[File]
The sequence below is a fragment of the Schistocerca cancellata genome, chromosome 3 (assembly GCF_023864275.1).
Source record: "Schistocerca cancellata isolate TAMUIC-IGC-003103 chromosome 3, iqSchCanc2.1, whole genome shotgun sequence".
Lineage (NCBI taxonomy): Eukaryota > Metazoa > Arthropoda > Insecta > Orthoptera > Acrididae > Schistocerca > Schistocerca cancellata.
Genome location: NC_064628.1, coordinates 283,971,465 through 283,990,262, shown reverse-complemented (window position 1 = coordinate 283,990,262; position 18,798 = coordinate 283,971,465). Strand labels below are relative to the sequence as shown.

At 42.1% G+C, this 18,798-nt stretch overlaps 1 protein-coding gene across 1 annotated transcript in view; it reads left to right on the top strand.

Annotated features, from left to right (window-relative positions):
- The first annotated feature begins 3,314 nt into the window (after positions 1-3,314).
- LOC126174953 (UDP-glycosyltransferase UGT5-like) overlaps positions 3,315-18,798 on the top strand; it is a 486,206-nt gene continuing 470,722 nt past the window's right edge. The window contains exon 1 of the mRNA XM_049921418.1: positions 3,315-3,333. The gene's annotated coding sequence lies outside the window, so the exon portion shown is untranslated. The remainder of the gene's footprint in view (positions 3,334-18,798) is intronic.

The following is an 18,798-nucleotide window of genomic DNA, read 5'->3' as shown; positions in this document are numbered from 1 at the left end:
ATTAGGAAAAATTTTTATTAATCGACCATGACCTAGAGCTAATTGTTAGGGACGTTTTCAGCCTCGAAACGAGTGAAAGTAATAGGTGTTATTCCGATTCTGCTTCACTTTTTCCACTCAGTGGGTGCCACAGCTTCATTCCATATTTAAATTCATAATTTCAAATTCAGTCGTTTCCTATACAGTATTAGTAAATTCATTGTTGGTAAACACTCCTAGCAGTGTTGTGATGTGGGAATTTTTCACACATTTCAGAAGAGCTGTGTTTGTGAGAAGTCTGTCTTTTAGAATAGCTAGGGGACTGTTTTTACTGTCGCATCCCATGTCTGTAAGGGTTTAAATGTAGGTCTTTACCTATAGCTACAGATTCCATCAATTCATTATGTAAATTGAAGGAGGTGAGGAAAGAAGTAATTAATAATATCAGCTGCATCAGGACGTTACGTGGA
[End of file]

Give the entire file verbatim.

The sequence below is a fragment of the Schistocerca cancellata genome, chromosome 3 (assembly GCF_023864275.1).
Source record: "Schistocerca cancellata isolate TAMUIC-IGC-003103 chromosome 3, iqSchCanc2.1, whole genome shotgun sequence".
Lineage (NCBI taxonomy): Eukaryota > Metazoa > Arthropoda > Insecta > Orthoptera > Acrididae > Schistocerca > Schistocerca cancellata.
Genome location: NC_064628.1, coordinates 283,971,465 through 283,990,262, shown reverse-complemented (window position 1 = coordinate 283,990,262; position 18,798 = coordinate 283,971,465). Strand labels below are relative to the sequence as shown.

At 42.1% G+C, this 18,798-nt stretch overlaps 1 protein-coding gene across 1 annotated transcript in view; it reads left to right on the top strand.

Annotated features, from left to right (window-relative positions):
- The first annotated feature begins 3,314 nt into the window (after positions 1-3,314).
- LOC126174953 (UDP-glycosyltransferase UGT5-like) overlaps positions 3,315-18,798 on the top strand; it is a 486,206-nt gene continuing 470,722 nt past the window's right edge. The window contains exon 1 of the mRNA XM_049921418.1: positions 3,315-3,333. The gene's annotated coding sequence lies outside the window, so the exon portion shown is untranslated. The remainder of the gene's footprint in view (positions 3,334-18,798) is intronic.

The following is an 18,798-nucleotide window of genomic DNA, read 5'->3' as shown; positions in this document are numbered from 1 at the left end:
ATTAGGAAAAATTTTTATTAATCGACCATGACCTAGAGCTAATTGTTAGGGACGTTTTCAGCCTCGAAACGAGTGAAAGTAATAGGTGTTATTCCGATTCTGCTTCACTTTTTCCACTCAGTGGGTGCCACAGCTTCATTCCATATTTAAATTCATAATTTCAAATTCAGTCGTTTCCTATACAGTATTAGTAAATTCATTGTTGGTAAACACTCCTAGCAGTGTTGTGATGTGGGAATTTTTCACACATTTCAGAAGAGCTGTGTTTGTGAGAAGTCTGTCTTTTAGAATAGCTAGGGGACTGTTTTTACTGTCGCATCCCATGTCTGTAAGGGTTTAAATGTAGGTCTTTACCTATAGCTACAGATTCCATCAATTCATTATGTAAATTGAAGGAGGTGAGGAAAGAAGTAATTAATAATATCAGCTGCATCAGGACGTTACGTGGA